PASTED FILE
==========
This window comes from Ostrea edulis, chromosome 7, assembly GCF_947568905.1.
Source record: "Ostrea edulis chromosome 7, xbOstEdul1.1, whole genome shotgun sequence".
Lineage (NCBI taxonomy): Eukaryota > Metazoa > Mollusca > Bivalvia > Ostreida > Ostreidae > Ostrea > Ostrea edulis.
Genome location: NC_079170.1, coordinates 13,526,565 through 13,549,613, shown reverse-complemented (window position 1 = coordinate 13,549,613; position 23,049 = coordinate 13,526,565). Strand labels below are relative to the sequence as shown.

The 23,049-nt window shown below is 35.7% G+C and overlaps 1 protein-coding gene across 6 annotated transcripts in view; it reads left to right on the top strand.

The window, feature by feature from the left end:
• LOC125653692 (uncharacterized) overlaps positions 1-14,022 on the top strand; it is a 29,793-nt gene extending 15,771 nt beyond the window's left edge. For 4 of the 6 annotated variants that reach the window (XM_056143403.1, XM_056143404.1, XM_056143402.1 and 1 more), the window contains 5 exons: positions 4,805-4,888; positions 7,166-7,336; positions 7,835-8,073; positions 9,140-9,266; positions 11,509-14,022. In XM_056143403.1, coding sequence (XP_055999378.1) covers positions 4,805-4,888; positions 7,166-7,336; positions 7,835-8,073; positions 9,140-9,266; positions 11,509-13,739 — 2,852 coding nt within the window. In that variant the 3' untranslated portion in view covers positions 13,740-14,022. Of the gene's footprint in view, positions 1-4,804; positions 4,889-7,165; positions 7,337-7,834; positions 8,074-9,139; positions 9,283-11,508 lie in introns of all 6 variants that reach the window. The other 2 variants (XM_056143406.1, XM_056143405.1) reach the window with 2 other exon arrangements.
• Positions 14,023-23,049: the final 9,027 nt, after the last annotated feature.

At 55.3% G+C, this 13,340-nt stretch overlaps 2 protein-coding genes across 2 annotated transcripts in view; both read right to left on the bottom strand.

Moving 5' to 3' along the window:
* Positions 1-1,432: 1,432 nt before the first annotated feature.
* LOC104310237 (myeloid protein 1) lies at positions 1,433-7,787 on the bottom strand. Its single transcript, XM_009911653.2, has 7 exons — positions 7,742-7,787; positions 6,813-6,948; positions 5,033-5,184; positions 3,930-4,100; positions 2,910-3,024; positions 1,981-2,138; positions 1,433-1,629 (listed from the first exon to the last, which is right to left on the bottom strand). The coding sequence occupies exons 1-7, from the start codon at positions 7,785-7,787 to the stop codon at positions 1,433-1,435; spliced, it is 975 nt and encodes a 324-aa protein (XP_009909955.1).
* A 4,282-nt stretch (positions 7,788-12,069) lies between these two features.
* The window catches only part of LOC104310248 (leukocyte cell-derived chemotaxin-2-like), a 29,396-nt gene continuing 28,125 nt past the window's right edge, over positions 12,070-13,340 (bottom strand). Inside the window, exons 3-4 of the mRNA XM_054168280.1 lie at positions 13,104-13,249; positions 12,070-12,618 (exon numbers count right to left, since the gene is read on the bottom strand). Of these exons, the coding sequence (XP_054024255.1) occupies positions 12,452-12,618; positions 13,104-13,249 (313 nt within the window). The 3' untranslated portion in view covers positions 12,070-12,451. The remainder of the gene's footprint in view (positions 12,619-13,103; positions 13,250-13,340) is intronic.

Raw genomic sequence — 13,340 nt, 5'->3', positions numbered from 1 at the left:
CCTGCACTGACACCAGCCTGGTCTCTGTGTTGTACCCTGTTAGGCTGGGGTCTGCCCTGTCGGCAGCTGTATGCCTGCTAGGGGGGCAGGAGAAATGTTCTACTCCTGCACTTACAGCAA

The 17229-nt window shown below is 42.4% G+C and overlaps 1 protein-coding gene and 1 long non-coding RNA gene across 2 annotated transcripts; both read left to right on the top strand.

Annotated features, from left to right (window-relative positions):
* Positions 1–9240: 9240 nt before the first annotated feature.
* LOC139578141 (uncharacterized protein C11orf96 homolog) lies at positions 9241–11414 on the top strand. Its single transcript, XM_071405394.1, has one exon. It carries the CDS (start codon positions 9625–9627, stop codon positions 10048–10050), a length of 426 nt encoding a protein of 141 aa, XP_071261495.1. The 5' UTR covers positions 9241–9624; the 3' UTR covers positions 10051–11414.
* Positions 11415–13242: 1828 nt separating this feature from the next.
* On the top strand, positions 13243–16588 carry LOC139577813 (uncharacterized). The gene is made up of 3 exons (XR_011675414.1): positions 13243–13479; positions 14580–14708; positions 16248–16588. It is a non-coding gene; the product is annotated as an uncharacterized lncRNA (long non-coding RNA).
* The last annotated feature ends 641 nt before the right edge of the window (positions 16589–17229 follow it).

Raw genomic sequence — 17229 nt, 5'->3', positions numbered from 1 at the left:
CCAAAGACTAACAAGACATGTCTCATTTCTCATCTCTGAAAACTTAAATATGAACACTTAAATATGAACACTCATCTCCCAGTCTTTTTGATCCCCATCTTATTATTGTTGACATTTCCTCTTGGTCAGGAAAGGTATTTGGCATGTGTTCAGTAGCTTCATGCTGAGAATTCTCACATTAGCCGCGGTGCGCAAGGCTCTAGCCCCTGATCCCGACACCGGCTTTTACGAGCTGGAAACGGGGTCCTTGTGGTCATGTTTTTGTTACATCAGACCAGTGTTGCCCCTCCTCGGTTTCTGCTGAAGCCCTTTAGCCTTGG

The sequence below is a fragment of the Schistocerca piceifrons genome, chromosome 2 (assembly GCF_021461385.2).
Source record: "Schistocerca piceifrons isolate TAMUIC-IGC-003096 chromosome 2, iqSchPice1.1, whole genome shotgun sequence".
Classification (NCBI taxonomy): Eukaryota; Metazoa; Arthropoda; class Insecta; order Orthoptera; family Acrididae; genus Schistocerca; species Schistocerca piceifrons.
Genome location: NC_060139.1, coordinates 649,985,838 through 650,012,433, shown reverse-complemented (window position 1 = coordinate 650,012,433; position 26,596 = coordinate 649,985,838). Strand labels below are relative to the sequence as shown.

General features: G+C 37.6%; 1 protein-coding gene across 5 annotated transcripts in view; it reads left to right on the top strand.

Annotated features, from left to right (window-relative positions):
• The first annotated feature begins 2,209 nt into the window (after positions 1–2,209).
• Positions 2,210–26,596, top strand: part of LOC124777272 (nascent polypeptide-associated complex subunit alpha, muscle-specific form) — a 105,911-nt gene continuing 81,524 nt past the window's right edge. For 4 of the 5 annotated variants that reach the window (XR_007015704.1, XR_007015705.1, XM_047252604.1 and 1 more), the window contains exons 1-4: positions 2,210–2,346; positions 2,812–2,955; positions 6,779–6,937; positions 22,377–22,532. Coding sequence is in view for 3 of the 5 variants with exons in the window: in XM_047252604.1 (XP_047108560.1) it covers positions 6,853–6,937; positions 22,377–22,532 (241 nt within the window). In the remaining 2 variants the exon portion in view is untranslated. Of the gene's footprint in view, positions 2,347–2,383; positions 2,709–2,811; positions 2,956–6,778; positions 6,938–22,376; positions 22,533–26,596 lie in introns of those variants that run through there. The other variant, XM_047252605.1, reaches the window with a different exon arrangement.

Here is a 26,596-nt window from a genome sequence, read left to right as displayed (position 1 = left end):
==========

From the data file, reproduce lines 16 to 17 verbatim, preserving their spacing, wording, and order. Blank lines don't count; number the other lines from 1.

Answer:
CCTGCACTGACACCAGCCTGGTCTCTGTGTTGTACCCTGTTAGGCTGGGGTCTGCCCTGTCGGCAGCTGTATGCCTGCTAGGGGGGCAGGAGAAATGTTCTACTCCTGCACTTACAGCAA

The 17229-nt window shown below is 42.4% G+C and overlaps 1 protein-coding gene and 1 long non-coding RNA gene across 2 annotated transcripts; both read left to right on the top strand.